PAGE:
Don't underestimate the power of your intervention team, since they are the ones who may convince your loved one to get treatment. Choose them carefully.

Don't include on the intervention team:

  • Anyone who has a substance abuse problem or unmanaged mental health issue
  • Anyone your loved one strongly dislikes
  • Anyone, even family members, who may sabotage the intervention, such as tipping off your loved one about it
If you think it's important to have someone involved but worry that it may create a volatile situation during the intervention, there's another option: Consider having that person write your loved one a letter that someone else can read during the intervention.

How do you find a treatment program to offer at the intervention?
Part of an intervention is having arrangements made in advance for your loved one to get immediate treatment. To find an appropriate treatment program, do some research keeping these considerations and questions in mind:

  • If possible, ask a trusted health care or mental health provider for a recommendation.
  • Contact several treatment centers so that you can compare their programs, requirements and fees.
  • Find out if your loved one's insurance, if any, will cover the treatment program.
  • Be wary of treatment centers promising quick fixes or using new methods unheard of elsewhere.
  • Contact national resources, such as Alcoholics Anonymous or Al-Anon, for recommendations.
  • If possible, visit the treatment center to talk to the director and take a tour.
  • Remember to make travel arrangements to the treatment program, too. If possible, consider having a packed suitcase ready for your loved one.
How can you help ensure a successful intervention?
Because of the intense emotions, the process of planning an intervention and the intervention itself can cause conflict, anger and resentment even among family and friends who know a loved one needs their help.

To help run a successful intervention:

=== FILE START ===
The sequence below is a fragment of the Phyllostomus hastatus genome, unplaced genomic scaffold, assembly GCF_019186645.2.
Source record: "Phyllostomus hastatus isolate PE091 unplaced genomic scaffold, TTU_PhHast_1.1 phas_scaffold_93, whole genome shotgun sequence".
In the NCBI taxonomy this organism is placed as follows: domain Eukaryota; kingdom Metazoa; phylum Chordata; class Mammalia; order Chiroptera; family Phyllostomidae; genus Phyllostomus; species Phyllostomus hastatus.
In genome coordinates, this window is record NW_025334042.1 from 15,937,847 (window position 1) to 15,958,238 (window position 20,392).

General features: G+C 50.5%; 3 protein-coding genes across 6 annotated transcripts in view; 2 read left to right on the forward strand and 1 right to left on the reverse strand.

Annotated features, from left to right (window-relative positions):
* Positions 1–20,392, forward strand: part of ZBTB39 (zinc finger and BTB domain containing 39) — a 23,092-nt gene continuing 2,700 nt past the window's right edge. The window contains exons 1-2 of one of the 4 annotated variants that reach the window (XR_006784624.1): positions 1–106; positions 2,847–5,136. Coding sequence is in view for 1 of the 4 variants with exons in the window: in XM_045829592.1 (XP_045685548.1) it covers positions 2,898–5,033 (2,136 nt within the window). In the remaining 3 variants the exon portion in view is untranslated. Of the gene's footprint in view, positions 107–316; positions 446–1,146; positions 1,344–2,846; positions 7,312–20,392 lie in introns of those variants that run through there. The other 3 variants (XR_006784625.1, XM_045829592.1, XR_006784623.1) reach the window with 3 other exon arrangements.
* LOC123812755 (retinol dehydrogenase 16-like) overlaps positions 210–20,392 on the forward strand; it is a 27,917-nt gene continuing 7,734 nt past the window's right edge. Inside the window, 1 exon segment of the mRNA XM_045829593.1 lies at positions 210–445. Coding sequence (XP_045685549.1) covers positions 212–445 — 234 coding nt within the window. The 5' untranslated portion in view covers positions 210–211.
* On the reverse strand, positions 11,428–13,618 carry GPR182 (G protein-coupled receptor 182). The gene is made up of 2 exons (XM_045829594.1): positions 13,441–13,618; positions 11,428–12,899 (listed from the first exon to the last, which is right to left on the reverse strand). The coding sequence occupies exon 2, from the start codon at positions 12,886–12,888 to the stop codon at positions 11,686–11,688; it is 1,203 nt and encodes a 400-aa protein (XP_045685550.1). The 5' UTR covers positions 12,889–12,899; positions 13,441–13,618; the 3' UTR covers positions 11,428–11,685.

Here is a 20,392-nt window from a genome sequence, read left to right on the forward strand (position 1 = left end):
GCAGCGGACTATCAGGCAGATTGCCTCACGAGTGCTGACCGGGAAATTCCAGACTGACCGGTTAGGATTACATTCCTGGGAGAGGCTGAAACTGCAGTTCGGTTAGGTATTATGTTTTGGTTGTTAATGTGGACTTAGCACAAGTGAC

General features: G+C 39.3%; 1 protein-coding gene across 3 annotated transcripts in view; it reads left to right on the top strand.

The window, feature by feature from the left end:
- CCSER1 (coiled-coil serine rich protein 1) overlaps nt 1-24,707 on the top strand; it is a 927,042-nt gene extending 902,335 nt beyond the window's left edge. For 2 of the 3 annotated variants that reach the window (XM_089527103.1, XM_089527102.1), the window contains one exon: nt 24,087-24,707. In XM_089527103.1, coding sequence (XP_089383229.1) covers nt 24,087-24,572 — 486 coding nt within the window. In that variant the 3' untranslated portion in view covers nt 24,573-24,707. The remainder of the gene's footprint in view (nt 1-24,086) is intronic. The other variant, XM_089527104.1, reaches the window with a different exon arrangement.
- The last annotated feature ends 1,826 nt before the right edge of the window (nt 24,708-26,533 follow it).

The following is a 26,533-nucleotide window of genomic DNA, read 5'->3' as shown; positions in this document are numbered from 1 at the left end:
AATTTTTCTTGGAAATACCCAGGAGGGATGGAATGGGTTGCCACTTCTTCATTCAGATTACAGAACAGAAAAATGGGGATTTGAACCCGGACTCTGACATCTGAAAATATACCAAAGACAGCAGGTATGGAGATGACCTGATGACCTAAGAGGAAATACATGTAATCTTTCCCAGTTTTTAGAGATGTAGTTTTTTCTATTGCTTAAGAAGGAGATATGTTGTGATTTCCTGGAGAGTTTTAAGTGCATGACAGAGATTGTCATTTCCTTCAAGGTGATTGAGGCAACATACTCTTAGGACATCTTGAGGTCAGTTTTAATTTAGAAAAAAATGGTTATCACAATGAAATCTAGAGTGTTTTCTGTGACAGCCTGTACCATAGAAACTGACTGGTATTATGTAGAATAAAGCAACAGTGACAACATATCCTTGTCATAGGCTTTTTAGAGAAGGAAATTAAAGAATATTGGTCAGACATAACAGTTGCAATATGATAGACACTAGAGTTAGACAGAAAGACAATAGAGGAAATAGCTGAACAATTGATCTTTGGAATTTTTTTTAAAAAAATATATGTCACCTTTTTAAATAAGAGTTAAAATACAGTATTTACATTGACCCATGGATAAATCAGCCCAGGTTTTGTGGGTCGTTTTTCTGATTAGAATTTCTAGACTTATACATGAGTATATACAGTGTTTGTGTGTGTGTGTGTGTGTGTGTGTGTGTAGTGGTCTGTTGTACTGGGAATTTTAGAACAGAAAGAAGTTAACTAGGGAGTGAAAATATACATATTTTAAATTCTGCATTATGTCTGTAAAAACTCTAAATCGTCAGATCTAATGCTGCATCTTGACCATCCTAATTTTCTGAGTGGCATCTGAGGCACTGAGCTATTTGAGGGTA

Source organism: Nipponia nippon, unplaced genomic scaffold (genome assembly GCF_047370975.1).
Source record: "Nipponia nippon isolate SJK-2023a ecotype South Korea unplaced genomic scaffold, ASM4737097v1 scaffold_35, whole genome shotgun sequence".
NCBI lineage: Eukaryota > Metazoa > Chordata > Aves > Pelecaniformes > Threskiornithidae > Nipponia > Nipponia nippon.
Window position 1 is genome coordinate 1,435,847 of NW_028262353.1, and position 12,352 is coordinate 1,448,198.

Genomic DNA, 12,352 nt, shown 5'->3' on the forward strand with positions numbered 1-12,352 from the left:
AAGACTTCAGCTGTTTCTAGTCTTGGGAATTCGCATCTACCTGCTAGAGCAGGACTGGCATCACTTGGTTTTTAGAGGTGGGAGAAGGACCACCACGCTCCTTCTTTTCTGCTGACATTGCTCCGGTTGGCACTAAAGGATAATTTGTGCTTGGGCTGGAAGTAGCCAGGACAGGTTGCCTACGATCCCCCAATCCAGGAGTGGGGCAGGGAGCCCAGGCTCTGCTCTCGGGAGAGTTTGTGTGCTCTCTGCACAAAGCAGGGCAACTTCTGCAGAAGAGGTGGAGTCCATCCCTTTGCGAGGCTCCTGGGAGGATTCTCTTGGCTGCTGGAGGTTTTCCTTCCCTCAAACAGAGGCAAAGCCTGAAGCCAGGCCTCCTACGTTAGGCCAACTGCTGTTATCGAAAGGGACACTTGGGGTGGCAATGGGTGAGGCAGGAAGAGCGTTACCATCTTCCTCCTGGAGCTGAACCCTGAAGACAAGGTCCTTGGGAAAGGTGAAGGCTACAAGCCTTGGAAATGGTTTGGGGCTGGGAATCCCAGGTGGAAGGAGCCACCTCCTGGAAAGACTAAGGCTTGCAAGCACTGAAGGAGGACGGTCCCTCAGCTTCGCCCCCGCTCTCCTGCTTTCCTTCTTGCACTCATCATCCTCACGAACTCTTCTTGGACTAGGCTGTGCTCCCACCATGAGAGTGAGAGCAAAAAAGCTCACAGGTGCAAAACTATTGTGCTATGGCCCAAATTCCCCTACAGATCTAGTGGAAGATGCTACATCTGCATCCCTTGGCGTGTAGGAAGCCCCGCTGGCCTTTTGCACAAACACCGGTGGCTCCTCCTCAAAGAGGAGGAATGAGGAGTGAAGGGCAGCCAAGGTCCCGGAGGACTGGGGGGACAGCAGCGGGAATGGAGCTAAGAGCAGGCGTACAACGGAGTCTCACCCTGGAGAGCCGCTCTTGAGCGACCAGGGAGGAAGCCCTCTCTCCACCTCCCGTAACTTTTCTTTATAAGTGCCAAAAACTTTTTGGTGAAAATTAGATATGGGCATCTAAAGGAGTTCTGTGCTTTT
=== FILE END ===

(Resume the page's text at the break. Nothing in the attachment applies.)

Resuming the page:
• Don't hold an intervention on the spur of the moment. It may take several weeks to plan.
  • Do your homework and learn more about addiction, substance abuse or other mental illness from reputable sources.
  • Appoint a single person to act as a liaison for all team members and to keep lines of communication open.
  • Make sure each team member has the same literature or resources so that everyone is on the same page.
  • Have a list of tasks to complete and appoint team members to do them.
  • Hold conference calls if necessary to share updates and information.
  • Stage a rehearsal of the intervention ? without your loved one ? to make sure you've covered all the bases. Here, you can decide the order of letter reading, sitting arrangements and other details, so that there's no fumbling during the real intervention.
  • Don't give your loved one time to think about whether to accept the treatment offer, even if he or she asks for a few days to think it over. Doing so just allows your loved one to continue denying a problem, to go into hiding or to go on a dangerous binge.
  • Anticipate your loved one's objections and have calm, rational rebuttals prepared for each.
What if your loved one refuses help despite an intervention?
Unfortunately, not all interventions achieve their goal. In some cases, a loved one may refuse the treatment plan. Your loved one may erupt in anger or insist that he or she doesn't need help. Your loved one may be resentful and accuse you of betrayal.

Emotionally prepare yourself for these situations, while remaining hopeful for positive change. Make sure that you and other team members are willing to follow through on the consequences you've outlined. Also, remember that you don't have control over your loved one's behavior. However, you do have the ability to remove yourself ? and any children ? from the circle of destructive influences.